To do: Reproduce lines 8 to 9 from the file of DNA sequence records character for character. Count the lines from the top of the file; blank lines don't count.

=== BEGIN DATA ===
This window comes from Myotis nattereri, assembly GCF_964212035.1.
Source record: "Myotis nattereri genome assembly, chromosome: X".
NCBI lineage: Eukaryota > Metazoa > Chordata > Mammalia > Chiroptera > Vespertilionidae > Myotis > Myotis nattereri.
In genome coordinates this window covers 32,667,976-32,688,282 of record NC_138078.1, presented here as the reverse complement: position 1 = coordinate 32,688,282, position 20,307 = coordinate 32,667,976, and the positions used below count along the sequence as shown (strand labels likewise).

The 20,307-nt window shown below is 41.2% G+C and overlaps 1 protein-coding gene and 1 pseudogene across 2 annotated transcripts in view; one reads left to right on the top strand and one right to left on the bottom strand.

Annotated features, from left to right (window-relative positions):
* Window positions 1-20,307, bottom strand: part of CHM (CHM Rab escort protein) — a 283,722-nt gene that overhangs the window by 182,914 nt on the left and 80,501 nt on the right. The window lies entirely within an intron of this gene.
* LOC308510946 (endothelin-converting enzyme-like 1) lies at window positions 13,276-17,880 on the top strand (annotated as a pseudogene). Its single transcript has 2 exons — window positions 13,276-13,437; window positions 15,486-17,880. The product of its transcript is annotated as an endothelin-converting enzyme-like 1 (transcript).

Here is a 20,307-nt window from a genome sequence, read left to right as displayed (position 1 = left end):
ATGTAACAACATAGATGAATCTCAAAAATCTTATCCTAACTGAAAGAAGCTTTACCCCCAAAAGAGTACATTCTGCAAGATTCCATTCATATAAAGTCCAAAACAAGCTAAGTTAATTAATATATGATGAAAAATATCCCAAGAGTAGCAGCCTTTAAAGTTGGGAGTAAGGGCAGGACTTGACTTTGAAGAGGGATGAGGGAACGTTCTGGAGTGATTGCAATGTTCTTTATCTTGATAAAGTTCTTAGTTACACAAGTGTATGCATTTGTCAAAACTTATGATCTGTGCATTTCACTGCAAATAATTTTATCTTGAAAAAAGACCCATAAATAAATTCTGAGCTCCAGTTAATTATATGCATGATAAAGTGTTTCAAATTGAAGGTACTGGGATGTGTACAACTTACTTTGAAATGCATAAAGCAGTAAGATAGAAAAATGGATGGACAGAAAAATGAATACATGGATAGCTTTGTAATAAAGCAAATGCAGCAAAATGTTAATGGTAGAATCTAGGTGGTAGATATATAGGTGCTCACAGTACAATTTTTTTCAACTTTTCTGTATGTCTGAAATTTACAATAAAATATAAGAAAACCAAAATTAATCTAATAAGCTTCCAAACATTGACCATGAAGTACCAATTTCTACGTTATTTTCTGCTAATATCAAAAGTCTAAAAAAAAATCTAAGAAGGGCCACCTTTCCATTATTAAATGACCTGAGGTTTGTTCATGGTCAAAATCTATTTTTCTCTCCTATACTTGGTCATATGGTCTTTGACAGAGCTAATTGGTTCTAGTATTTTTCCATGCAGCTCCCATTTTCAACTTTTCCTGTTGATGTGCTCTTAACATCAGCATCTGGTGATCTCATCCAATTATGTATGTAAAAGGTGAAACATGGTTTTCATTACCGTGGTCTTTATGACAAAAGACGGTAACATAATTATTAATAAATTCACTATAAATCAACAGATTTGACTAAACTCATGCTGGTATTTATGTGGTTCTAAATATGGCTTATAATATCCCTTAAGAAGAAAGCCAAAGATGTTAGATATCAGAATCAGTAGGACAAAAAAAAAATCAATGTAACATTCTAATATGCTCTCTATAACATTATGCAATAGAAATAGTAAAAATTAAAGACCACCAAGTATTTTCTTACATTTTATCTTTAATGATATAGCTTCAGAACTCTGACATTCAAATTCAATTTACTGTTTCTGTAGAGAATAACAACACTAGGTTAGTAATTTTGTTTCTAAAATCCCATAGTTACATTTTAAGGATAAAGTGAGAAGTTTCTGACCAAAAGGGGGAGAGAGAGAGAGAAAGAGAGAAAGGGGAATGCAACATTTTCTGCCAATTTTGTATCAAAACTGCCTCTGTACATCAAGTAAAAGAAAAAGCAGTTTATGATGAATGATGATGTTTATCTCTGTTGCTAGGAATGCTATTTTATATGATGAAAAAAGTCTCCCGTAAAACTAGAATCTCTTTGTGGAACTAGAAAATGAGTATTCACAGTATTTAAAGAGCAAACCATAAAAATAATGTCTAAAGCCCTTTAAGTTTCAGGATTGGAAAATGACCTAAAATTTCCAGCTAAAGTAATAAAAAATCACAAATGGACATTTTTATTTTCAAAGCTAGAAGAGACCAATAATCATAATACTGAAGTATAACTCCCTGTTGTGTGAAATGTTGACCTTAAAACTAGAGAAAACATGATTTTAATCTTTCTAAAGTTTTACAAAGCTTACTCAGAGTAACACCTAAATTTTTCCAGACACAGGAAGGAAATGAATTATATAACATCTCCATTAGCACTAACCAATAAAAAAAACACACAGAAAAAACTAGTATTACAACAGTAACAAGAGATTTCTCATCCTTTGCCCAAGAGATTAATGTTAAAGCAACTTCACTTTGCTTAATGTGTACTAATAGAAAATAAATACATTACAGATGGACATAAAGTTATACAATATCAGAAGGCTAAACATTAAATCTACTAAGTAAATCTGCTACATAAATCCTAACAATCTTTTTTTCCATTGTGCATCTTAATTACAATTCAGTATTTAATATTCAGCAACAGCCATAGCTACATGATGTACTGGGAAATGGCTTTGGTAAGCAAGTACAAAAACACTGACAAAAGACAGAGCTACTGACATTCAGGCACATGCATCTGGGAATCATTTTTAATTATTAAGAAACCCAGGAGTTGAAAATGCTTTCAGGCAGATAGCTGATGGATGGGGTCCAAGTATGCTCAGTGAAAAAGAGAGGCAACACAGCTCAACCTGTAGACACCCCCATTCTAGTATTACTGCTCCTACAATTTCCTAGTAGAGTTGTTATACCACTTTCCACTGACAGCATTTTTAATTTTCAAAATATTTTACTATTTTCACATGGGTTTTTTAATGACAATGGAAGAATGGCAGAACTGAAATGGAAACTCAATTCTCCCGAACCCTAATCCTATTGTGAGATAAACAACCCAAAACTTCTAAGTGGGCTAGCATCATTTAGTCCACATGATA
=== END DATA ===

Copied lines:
* LOC308510946 (endothelin-converting enzyme-like 1) lies at window positions 13,276-17,880 on the top strand (annotated as a pseudogene). Its single transcript has 2 exons — window positions 13,276-13,437; window positions 15,486-17,880. The product of its transcript is annotated as an endothelin-converting enzyme-like 1 (transcript).

Here is a 20,307-nt window from a genome sequence, read left to right as displayed (position 1 = left end):